Social Networking from within the OPAC

Part of the overhaul that the NExpress Shared Catalog OPAC received (courtesy of Liz) included the addition of buttons to Like and comment on a book in Facebook or Tweet the URL of the item.  Both just passed my tests and here are the results…

From the Details page of an item (where the holdings table is found) in the Online Catalog…

If you are friends with me on Facebook, this is what you will see if I “Like” a title:

If you are not friends with me, you see this:

You can also post directly to Facebook from within the Catalog and “Like” the item:

Finally, you can Tweet:

Kudos to Koha, as well, for giving us such an awesome OPAC.

Reading just became EZ-ier?

State Library sent out some promotional materials yesterday:

For those who love the convenience of downloading ebooks and audiobooks to their personal electronic devices, the opportunity to sign on with two new vendors is underway.

The State Library of Kansas and the NExpress Shared Catalog are pleased to announce the Kansas EZ Library of digital books available to all Kansas library users. Acting on behalf of Kansas libraries, the State Library of Kansas has entered into agreements with OneClickDigital (for downloadable audiobooks) and 3M (for downloadable eBooks).

OneClickDigital for audiobooks is available via the State Library of Kansas and the NExpress Shared Catalog. Books can be accessed at this site www.kslib.info/digitalbooks. Users must have a Kansas Library card that can be requested at your local library or use their NExpress Shared Catalog card from one of the participating NExpress libraries to register for OneClickDigital.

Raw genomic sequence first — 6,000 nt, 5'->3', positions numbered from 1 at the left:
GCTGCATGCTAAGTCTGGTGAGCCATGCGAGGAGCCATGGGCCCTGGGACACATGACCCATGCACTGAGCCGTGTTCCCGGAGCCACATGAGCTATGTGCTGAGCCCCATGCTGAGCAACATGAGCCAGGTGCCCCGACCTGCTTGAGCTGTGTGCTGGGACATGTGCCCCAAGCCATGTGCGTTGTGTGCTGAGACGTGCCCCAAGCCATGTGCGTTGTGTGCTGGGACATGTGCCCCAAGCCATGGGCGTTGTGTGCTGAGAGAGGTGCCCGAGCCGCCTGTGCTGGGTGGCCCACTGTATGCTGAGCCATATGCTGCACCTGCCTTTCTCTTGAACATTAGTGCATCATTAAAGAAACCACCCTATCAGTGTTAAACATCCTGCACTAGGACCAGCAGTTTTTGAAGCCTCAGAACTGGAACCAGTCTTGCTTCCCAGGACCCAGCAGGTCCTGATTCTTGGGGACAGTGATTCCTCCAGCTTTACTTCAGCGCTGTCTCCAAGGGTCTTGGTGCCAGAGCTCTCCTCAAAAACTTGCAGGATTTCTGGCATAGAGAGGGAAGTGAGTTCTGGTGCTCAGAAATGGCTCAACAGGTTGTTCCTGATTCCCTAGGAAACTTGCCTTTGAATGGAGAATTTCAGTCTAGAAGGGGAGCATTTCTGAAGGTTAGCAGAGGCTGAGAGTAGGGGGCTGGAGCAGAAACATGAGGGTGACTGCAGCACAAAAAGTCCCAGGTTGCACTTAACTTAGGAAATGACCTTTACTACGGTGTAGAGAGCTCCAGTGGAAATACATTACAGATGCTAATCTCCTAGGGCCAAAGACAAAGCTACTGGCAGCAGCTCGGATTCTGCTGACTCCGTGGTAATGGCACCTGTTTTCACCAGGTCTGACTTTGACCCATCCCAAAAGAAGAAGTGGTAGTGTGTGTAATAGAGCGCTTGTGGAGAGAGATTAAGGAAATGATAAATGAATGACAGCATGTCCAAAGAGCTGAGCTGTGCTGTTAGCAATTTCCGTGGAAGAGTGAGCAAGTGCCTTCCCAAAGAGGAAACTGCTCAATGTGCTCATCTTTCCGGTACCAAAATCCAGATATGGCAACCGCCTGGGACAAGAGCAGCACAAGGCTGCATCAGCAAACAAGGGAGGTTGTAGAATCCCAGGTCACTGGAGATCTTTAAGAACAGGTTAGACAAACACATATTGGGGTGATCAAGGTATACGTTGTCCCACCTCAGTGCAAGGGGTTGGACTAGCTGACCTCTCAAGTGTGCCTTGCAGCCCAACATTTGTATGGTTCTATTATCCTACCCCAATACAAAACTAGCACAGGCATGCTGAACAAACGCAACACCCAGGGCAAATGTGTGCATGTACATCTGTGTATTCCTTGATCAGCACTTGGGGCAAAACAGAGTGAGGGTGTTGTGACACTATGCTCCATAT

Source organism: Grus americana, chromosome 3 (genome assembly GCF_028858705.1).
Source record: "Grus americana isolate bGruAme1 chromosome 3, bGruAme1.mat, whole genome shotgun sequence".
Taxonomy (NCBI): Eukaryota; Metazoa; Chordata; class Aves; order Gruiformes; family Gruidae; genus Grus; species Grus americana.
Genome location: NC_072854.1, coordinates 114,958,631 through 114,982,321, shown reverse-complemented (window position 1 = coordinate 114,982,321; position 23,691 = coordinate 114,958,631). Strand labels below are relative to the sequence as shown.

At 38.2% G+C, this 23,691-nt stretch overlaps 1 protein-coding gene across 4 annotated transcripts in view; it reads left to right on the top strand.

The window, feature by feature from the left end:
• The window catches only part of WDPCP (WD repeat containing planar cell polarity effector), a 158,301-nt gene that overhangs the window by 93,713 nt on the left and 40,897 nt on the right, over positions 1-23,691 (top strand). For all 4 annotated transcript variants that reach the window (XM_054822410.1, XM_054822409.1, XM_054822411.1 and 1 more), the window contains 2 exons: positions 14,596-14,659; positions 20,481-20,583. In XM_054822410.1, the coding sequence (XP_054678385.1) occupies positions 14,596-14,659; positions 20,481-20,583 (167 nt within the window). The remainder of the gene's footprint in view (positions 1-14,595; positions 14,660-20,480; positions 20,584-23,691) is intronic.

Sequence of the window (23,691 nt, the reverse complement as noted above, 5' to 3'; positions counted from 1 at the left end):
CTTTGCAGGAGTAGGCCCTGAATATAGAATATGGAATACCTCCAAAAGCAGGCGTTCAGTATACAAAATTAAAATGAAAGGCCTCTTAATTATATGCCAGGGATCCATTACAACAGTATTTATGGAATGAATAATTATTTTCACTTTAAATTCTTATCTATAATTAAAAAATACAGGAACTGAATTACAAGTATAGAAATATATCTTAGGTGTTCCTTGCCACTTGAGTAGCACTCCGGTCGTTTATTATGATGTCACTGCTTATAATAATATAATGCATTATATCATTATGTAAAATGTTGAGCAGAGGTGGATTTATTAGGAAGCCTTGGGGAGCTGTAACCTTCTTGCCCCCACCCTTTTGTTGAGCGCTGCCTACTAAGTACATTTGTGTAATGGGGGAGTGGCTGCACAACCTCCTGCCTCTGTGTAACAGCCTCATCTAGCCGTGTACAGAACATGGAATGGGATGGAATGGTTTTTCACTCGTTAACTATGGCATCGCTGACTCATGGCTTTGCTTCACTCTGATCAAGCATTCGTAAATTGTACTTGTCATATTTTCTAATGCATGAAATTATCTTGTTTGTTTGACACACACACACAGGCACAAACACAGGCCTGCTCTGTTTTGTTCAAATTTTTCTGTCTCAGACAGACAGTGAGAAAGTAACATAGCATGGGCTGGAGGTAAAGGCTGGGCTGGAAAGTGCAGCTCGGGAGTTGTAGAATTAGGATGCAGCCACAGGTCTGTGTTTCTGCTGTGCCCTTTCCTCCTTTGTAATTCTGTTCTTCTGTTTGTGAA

Regular users of the download service will find the new interface with OneClickDigital much simpler and faster to use. Video and written tutorials are available at www.kslib.info/digitalbooks to assist individuals in using the new service.

In addition, the State Library will begin offering an ebook solution through 3M Cloud Library soon.

Updates for the beginning of this service can be found on the www.kslib.info/digitalbooks site. The Kansas EZ library page also features other free audiobook and ebook resources available to Kansas readers.

On December 5, the State Library of Kansas ended its six-year contract OverDrive, a source for downloadable books. The books previously available for checkout through OverDrive and possibly on hold for patrons will no longer be accessible. However, thanks to the diligence of the State Library, many of the titles popular with customers have been transferred to the new vendors’ platforms, and now are available through the two new services.

We added a link to Kansas EZ Library within the My Account section of the NExpress Online catalog so that patrons can register for OneClick Digital without needing a Kansas Library Card Number.  By hitting the 1CD site from our catalog proves that they have an active library card and are authorized to register for the service.  How this will work with 3M is still unknown – it could be we will add a second tab for 3M and rename the existing tab to “OneClickDigital”.

Other news for today – we learned about the Sunflower eLibrary – new mini-consortium of libraries who decided to stay with OverDrive.  Topeka and Wichita libraries also maintained independent contracts with OverDrive.  Interesting development that none of us had heard boo about.